I left the 15cwt some distance and proceeded to the Bren carrier, frightened out of my life, where the Troop Commander and signallers with wireless were. The Bren carrier was cramped with four on board so I settled down with range tables and logarithms and clip board. The machine guns, (harassing fire?) probably hundreds of yards away were whistling through bushes and I remember the fresh green leaves falling from trees. The mortars were quite intense. I wasn’t doing any good where I was and wasn’t sure the troop commander and driver signallers with their wireless were either. The mortars seemed to fire in spasms — sweep and search the technical term. Suddenly it became very frightening. I lay flat on my stomach, as close to the carrier as possible and heard a mortar bomb splinter hit the carrier on my side and then I had a sudden stinging in my back behind my left shoulder. I moved slightly and found I was all right. Captain shouted “Are you all right?” I was but was feeling scared out of my wits and distinctly surplus to requirements. He told me to collect the 15cwt and go back to the gun position.
There was a local lull in the mortars and I collected my goods and ran as fast as I could back to the 15cwt, collected the driver, I think it was Ted Scales and proceeded down the track. We lost our way!! What a dead loss!! The driver said that he had been following the Bren carrier but we decided to get as far away from the unpleasantness as possible but after some time we saw a sign, actually a piece of wood, 362 B.H.Q. We found it off the road and entered the large house, worse for wear, the house I mean. There was a room with a large table, maps and papers and a field telephone. Everybody looked at us in surprise — “Who the bloody hell are you?” a voice asked. It was Major — I’ve forgotten his name, the Commanding Officer of our other battery. He was very upset. There was a loud explosion close handy. “You bloody fools he went on, you’ve driven up to my B.H.Q. in full view of the enemy”. A slight exaggeration I thought, but there was one of those infuriating spotter planes flying around. After looking at the map we realized that we should have turned left at the road, so retraced our steps (that’s a strange expression to use) and after a mile or so came across the big house, with ammunition still exploding and recognised where we were.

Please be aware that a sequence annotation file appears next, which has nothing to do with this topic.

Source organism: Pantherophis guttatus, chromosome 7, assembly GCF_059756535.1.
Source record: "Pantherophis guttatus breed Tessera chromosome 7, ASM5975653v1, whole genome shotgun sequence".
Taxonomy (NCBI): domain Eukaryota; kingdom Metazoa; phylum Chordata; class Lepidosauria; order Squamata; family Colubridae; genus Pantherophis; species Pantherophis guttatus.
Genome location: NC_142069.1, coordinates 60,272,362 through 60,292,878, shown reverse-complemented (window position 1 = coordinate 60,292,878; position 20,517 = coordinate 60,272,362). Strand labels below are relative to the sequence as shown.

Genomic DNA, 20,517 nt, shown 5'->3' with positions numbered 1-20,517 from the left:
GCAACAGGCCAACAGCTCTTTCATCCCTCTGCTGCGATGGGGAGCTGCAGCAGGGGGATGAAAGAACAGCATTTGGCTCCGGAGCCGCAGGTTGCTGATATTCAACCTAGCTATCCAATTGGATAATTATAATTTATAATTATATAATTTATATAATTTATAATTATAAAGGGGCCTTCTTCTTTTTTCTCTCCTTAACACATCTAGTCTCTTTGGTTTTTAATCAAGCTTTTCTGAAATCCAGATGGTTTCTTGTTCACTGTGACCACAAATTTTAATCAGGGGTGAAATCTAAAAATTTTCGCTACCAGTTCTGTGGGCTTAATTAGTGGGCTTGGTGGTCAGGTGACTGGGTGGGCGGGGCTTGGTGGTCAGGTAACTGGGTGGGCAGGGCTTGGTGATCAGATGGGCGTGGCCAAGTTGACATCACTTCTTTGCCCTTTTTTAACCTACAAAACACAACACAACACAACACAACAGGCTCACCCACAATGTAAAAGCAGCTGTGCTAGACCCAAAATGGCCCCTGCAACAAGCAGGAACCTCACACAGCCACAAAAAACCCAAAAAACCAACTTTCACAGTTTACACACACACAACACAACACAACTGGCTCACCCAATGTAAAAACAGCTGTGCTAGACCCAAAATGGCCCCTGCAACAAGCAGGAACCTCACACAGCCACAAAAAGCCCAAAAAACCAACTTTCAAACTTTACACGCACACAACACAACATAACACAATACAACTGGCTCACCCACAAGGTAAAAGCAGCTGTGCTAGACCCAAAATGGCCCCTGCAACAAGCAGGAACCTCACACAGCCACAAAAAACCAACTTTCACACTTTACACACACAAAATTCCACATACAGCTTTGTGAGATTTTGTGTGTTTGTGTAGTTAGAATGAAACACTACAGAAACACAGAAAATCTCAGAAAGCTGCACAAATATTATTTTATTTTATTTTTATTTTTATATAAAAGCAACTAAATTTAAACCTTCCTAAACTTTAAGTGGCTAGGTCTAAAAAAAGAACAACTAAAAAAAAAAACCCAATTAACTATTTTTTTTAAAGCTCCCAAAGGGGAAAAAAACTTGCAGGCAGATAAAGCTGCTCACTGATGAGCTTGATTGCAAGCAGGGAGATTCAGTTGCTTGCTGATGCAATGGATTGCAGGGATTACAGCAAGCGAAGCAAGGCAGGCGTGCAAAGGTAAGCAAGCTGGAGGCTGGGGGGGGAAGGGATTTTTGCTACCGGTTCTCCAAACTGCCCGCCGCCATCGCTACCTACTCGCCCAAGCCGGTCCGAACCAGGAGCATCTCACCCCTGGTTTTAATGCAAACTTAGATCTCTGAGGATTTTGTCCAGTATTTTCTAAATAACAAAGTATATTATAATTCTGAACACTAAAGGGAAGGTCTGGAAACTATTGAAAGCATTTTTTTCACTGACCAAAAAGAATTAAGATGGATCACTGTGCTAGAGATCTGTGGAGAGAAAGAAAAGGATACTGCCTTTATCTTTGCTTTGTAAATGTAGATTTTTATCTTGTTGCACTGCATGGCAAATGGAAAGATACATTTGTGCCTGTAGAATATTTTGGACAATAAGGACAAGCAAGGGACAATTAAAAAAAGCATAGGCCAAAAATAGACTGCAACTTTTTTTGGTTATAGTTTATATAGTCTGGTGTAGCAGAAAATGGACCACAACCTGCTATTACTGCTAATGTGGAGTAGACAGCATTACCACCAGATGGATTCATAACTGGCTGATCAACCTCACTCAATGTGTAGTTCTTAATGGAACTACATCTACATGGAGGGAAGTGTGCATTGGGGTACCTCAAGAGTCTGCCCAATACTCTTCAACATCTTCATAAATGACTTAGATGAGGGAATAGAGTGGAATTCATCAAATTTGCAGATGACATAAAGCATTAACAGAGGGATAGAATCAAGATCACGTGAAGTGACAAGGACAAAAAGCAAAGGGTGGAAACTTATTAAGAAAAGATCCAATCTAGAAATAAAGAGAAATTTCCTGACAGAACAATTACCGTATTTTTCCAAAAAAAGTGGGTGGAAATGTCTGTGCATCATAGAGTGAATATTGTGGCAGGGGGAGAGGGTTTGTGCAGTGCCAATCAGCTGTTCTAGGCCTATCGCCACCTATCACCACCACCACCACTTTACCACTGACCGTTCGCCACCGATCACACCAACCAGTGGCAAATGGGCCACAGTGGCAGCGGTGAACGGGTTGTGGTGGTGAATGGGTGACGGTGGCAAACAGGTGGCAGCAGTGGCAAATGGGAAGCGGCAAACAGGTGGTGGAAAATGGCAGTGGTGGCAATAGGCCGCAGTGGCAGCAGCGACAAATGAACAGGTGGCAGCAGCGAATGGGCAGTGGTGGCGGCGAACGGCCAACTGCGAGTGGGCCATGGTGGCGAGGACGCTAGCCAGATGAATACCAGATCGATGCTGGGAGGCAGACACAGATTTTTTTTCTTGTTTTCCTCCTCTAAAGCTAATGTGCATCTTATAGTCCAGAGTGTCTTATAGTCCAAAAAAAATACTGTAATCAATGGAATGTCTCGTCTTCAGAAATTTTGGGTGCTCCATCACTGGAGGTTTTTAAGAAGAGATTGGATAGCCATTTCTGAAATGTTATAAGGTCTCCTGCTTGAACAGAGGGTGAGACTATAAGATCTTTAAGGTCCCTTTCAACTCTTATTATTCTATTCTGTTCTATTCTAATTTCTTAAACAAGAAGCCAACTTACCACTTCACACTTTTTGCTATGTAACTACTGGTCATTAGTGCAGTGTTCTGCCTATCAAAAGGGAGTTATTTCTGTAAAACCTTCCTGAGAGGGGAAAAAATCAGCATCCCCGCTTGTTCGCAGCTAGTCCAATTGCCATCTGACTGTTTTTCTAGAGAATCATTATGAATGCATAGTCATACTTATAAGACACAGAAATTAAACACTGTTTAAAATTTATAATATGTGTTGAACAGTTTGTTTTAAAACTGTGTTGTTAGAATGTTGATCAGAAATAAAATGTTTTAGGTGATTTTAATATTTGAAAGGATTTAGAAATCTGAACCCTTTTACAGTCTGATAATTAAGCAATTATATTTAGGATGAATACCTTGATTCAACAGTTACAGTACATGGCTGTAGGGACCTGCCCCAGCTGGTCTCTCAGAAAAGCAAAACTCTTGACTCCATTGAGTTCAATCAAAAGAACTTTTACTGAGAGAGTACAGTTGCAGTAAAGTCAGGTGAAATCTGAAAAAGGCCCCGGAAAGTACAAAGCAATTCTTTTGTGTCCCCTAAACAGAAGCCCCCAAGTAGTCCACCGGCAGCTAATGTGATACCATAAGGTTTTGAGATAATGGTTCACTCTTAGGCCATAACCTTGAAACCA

I reported to George Siley, who was his usual cheerful self. The guns had fired all the shells in the limbers and were using the spares. One of the gun crews had a little chap called Adams as loader and he was sobbing all the time as he pushed the shell into the gun and closed the breech block. The rest were telling him to “Shut Up for God’s sake.” I felt so sorry for him but he was doing the job. I suggested to the Sergeant in charge of the gun that I’d take over for a bit and give him a break. There was a lull in the firing quite soon and Bruce who had been very busy said “You’ve got blood on your back, let’s have a look.” My battledress was stuck to my back and my shirt and string vest were bloody. There were three small holes was the verdict and something stuck in them. Someone who had a small penknife carried out the operation and gently lifted them out. There were three little shallow pits they said. They showed me what had been removed. Three pieces of khaki paint but silver coloured metal on the back. All together about the size of a fingernail and about as thick as a big toe nail too. It was dabbed with a field dressing and I kept my shirt off until they dried a bit. Several laughed “The first one wounded” they said “ by a paint ricochet”.
We had some bully beef and biscuits and tea and a box of sultanas and of course no official cooks. This was the before the days of the Army Catering Corps and we were a detached group anyway so had to fend for ourselves. There was plenty of milk available and the countryman had killed a piglet after entertaining everyone by catching a rat and throwing it into the pigsty to demonstrate how omnivorous pigs were. I didn’t witness this horror but I suppose the pigs were hungry too. Apparently the corpse of the piglet was hung as is the usual practice but not long enough and dismembered and “roasted” on a wood fire — no gas or electricity in the building although there was a stove of some kind. Every unit needs a countryman! I had a small piece — undercooked I thought. Beggars can’t be choosers and as evening was approaching took it into one of the bedrooms to eat before trying to sleep on the bed. There was more enemy activity, several bombs near the road behind our position. I had had some bully beef but hadn’t tried the pork. There was a very loud explosion nearby and the window shattered and I was showered in plaster and dust from the ceiling and the meal was inedible.